My mom has been on my mind a lot lately. I lost her in 2007 from a stroke. She worked most of her life, and loved working despite the struggle of raising three kids at the same time. She kept house and cooked after coming home from work, often finishing the dishes after all of us had gone to bed. I’m ashamed to admit it, but I didn’t help her very much. I gave up offering because she said it was easier for her to do it herself. I think, now, as I reflect back, that she was trying to make my life easier than she had growing up.
In my memoir, DANCE WHILE THE FIRE BURNS, I tell about when Mom reveals to me that she learned to drive when she was pregnant with me. She managed with my two brothers, then four and five, without a car. Back in those days, she often rode the bus like in the picture above. She was eighteen and on her way to her first job in downtown Detroit to sell ladies shoes in a department store, a job she was proud to have because of the independence it gave her. I learned another secret about my birth that day, but I’ll let you read that in the book when it’s released. (No date yet.)
There is still much I don’t know about my mom. She was good at keeping secrets. I plan on pumping every last memory from my Aunt Dee as soon as we can get together. I do know that Mom was a strong woman, from a line of strong women, and that I continue in the spirit of that lineage. At the same time, she was fragile–a fact she worked hard to disguise.
Perhaps Mom was vulnerable to any criticism because she never knew her biological father. She was born from love, but out of wedlock in the Milwaukee Home for Unwed Mothers, a place that I think was connected to the Salvation Army. I didn’t learn that piece of family history until I was twenty-four when a drunk driver hit the car Mom was driving head-on, hospitalizing her and killing her mother. Even after I learned the truth, she wouldn’t talk about her her origins unless I greased the wheels of her memory with a few glasses of wine.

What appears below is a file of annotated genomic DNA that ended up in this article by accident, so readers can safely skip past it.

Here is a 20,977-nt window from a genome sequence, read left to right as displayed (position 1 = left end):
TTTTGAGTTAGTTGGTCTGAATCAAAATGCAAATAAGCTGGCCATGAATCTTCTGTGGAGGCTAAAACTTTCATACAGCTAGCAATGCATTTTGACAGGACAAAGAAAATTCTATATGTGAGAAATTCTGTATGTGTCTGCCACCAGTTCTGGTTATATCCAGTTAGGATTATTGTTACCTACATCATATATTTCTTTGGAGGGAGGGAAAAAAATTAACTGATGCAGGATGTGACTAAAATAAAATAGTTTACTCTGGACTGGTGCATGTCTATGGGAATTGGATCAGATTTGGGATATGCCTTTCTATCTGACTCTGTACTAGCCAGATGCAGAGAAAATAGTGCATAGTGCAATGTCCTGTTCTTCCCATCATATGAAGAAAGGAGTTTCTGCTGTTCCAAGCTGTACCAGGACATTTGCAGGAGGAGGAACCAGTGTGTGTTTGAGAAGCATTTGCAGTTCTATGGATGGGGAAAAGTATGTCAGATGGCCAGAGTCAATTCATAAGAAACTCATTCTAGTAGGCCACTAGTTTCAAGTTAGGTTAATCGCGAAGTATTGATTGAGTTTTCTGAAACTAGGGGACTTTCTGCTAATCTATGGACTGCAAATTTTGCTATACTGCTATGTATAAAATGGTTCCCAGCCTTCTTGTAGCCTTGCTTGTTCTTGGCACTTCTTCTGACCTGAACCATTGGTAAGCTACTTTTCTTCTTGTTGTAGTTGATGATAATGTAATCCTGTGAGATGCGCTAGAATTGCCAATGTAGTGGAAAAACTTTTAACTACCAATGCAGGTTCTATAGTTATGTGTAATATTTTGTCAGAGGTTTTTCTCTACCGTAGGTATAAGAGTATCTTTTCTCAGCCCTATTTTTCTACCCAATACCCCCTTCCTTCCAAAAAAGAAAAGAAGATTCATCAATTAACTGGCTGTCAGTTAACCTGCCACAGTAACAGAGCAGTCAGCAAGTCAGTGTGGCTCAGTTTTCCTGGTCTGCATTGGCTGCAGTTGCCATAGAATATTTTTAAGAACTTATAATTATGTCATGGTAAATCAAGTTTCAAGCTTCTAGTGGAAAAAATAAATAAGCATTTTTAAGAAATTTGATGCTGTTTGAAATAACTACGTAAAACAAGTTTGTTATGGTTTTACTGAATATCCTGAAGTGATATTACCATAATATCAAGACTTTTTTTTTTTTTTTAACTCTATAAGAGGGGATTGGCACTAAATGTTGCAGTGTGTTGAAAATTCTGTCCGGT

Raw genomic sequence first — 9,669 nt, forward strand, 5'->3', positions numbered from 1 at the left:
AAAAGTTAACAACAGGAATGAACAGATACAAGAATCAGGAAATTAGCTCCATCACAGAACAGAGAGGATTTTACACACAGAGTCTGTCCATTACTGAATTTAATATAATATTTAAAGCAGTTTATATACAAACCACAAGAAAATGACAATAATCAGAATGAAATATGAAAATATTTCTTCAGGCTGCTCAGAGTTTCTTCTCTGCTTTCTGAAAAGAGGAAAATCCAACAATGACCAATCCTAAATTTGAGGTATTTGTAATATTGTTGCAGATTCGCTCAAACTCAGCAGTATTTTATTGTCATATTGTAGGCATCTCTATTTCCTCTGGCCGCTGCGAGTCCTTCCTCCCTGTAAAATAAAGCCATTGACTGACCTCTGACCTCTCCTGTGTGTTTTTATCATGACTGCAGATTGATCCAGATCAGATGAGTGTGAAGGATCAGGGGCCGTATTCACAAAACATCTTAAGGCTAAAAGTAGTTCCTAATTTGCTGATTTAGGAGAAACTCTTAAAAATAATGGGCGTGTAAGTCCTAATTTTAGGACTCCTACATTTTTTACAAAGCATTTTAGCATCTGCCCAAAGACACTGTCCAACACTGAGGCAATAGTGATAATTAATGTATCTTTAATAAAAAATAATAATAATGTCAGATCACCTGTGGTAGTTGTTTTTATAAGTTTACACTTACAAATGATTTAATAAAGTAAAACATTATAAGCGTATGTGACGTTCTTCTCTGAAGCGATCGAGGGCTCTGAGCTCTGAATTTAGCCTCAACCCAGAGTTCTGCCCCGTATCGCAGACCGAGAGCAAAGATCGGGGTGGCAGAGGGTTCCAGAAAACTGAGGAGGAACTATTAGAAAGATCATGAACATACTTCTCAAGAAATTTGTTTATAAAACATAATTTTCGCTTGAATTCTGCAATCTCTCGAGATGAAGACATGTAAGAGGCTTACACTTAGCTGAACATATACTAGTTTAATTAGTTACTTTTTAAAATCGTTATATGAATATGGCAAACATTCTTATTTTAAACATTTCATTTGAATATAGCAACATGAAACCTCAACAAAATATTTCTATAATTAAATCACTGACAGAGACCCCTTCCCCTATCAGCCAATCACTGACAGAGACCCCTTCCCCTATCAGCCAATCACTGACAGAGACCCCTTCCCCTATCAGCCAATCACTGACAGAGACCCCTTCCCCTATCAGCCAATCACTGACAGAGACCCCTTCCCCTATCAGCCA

In addition to her unresolved youth, Mom married two complex men–first my father for twenty-four years and then another brilliant but troubled German for thirty-seven years. Both men drank what they called socially, but was much more than would now be acceptable. Despite the difficulties it brought her, she resigned herself to her life because she felt it was something over which she had no control.
She was a beautiful, red-haired woman who worked hard every day of her life and was at her best in her role as caretaker, balancing everyone’s needs. She sometimes struggled with too many balls in the air in her attempt to please everyone, but she managed to charm and smile her way through the troubled times. When asked how she coped, she would say, “It doesn’t help anyone if I just mope around. So I make lemonade out of lemons. That’s just life.”
In her later years, she could say almost anything and make me laugh. Always kind and compassionate, she took the time to listen to any troubled soul that passed through her life, lending encouragement and words of wisdom. I still hear her voice whispered out of the ether, guiding me everyday, about all things big and small. I honor all the gifts she gave me, but mostly the way she raised me to be fiercely independent.
Many times, we’d be visiting my grandparents for a holiday or summer visit and I would hear Grandma question Mom’s leniency with me. Mom would say, “I’m giving her her head,” as if I was a horse that was allowed to run free. As a latchkey kid, I did roam free, often coming home at night only to eat and sleep, preparing to take off for a new adventure the following day. No wonder I’ve loved being with horses all my life. Their spirit matches my own.
When Mom was busy working or entertaining with Dad, I spent my time with my imaginary horses. They kept me company, running with me in open fields and along edges of Michigan lakes or in the Arizona desert.
My horses are not imaginary any more. Although I’ve lost all of my family, I have my three four-legged beauties that live in the field just beyond my front porch. Just looking out at them brings me joy like my mother did when she smiled and laughed. It is the small things in life that make it truly rich.
What brings you joy on an ordinary day?
Do you have a love of horses? Or a childhood memory triggered by a picture?
Please leave a comment and I will answer. I love a good conversation. I learned that from my mother, too.